We’ve made it 50 years. (That’s 600 issues.) In celebration of the magazine’s golden anniversary, we look back on the countless characters and stories that filled our pages (or should have) and take stock of the way we were, and the way we are.
In 1967, Cincinnati had two daily newspapers and no riverfront stadiums, school kids wrote essays in longhand, their parents could name every council member, and racial inequality stubbornly held sway. Ten notable Cincinnatians look through the lens of their own experiences to reflect on the city’s transformation—for better or worse.
Poke around a town long enough and you learn all its secrets. Now it’s time to start blabbing.
Marty Brennaman has been the voice of the Reds for more than four decades. But his most impressive feat has been keeping a voice of his own.
As our city shrunk over five decades, it has also blossomed into a major metropolis and matured in its approach to civic challenges.
Documentary filmmaker Andrea Torrice explores the untold story of the African-American mothers who led the charge for educational equality in Hillsboro, Ohio.
Black Violin’s Wil Baptiste and Kev Marcus know they’re unexpected.
Please welcome: professional wrestling, boxing, basketball, barn dances, and more—because until our town had venues like the Cincinnati Gardens and a convention center, Music Hall did double and triple duty.
It seems like it never ended, but alas: Election time is upon us again. Check your knowledge! Remember why it’s called silly season! And then go vote November 7. You know, democracy and all.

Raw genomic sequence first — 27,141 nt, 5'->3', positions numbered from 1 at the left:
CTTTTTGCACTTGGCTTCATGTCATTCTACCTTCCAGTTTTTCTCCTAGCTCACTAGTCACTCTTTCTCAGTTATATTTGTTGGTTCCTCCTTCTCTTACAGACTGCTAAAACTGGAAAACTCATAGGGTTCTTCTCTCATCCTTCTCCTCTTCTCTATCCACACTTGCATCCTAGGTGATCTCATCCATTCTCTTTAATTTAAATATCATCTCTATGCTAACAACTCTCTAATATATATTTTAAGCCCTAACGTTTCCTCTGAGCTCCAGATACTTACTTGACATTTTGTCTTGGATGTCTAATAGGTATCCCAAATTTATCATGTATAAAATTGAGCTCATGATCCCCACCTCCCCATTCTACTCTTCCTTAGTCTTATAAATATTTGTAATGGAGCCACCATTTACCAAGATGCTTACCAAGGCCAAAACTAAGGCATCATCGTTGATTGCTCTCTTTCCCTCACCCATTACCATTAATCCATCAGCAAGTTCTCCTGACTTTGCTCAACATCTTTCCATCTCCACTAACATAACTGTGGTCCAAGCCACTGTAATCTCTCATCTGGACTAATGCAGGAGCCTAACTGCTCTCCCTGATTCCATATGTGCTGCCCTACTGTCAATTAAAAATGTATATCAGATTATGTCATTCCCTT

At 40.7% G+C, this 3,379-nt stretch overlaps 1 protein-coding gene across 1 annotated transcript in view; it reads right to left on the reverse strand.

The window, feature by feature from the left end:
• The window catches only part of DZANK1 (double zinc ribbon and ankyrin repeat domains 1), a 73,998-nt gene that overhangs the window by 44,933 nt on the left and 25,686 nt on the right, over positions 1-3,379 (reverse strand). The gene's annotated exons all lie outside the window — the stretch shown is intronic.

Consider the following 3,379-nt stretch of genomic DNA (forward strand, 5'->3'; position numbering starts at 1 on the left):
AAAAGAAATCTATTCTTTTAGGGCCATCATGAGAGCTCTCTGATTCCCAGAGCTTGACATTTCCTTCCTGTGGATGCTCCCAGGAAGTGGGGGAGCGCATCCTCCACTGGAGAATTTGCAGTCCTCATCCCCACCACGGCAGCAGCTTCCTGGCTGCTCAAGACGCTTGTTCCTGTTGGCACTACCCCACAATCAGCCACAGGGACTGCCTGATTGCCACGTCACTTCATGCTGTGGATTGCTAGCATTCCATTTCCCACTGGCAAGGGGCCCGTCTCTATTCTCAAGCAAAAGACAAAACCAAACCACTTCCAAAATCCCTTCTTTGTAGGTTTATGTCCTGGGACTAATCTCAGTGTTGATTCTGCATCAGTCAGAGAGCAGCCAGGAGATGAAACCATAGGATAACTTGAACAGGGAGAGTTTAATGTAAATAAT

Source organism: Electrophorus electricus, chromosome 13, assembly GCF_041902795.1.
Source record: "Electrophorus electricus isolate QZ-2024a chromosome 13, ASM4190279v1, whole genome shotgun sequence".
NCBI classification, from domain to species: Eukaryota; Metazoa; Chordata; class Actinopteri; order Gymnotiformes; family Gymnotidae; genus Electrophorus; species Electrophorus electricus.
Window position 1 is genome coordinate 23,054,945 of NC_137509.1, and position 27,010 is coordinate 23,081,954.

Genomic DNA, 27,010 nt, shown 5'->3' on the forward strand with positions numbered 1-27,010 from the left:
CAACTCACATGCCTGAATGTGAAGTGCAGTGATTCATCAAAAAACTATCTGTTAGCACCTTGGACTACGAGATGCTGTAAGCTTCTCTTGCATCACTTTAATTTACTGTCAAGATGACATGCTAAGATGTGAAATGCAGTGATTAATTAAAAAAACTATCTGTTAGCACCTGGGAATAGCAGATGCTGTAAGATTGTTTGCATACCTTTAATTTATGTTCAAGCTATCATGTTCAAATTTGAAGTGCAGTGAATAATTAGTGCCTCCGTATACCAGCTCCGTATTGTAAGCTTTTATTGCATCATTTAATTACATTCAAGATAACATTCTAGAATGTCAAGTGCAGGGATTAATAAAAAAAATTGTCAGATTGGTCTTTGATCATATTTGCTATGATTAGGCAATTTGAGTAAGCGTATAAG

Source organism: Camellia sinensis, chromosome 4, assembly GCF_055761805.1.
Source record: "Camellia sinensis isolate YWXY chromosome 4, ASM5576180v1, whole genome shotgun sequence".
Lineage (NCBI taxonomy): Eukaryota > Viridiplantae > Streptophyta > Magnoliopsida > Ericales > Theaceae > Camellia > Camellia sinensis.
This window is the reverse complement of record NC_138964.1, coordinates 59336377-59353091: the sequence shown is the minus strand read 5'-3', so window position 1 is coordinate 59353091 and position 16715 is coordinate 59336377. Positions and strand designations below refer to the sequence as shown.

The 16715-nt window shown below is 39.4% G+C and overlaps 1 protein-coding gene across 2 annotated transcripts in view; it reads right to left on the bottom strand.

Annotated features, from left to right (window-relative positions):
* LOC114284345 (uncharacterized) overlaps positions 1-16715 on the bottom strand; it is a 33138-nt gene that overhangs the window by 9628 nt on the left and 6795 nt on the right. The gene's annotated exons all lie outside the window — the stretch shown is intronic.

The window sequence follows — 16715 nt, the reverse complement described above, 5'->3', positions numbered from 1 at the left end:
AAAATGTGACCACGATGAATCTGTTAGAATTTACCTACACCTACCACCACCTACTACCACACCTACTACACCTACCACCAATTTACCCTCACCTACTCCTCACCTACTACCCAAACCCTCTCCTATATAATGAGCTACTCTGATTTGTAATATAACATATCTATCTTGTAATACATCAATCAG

New Sincerity Works is an aberration. There’s no endless assault of self-promotion; it’s simply a group of lifer musicians in the Cincinnati scene who know how to make music and enjoy making it together. Last month, the Mike Tittel–fronted six-piece released its third album, Wonder Lust, a synthed-up, guitar-heavy exploration of looking for love while getting older.
The 100-year-old home looks like it was lifted straight from a storybook.
Aim for Erie, Pennsylvania, and you’ll find a Great Lakes getaway with history to spare.
This Montessori school teacher gets extra credit for snazzy shoes.
Fifty years is a notable milestone, and a natural opportunity for reflection.
It isn’t often that a group of families will come together and request a mass grave for their long-dead relatives. But that’s just what happened at Over-the-Rhine’s St. Francis Seraph Church.
For over-the-top hospitality and an intoxicatingly good time, I heartily recommend CWC the Restaurant.
Bridges, the Nepalese joint occupying Melt’s former spot in Northside, pulls the transition off without a hitch.
As most Mediterranean food fans know, rule number one is to come with your crew.
After selling a portion of her Gallatin County farm, Tricia Houston followed her passion for supporting local farmers and food, opening The Farmstand Market and Café in Union in July.
Southern flavors season menus all over town.